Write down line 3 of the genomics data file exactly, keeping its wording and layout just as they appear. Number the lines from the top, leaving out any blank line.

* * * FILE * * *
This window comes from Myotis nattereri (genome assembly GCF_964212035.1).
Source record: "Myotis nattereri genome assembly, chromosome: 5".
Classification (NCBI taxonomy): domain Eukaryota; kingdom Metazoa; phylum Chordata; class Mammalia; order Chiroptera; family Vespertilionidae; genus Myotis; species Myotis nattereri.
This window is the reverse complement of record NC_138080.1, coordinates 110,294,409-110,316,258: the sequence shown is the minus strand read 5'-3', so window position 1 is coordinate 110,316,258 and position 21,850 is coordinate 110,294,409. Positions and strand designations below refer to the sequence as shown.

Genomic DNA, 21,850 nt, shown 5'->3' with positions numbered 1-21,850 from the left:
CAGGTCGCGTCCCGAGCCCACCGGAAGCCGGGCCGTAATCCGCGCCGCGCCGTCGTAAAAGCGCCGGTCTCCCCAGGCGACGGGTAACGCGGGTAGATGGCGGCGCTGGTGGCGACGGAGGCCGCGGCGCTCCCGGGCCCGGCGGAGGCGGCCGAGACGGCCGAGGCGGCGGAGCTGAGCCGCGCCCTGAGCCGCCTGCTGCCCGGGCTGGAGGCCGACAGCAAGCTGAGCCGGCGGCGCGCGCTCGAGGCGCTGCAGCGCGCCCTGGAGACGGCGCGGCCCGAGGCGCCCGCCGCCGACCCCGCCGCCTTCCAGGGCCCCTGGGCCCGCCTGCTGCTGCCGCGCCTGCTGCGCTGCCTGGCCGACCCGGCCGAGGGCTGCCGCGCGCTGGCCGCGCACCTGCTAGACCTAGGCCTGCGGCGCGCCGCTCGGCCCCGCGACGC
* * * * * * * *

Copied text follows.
Classification (NCBI taxonomy): domain Eukaryota; kingdom Metazoa; phylum Chordata; class Mammalia; order Chiroptera; family Vespertilionidae; genus Myotis; species Myotis nattereri.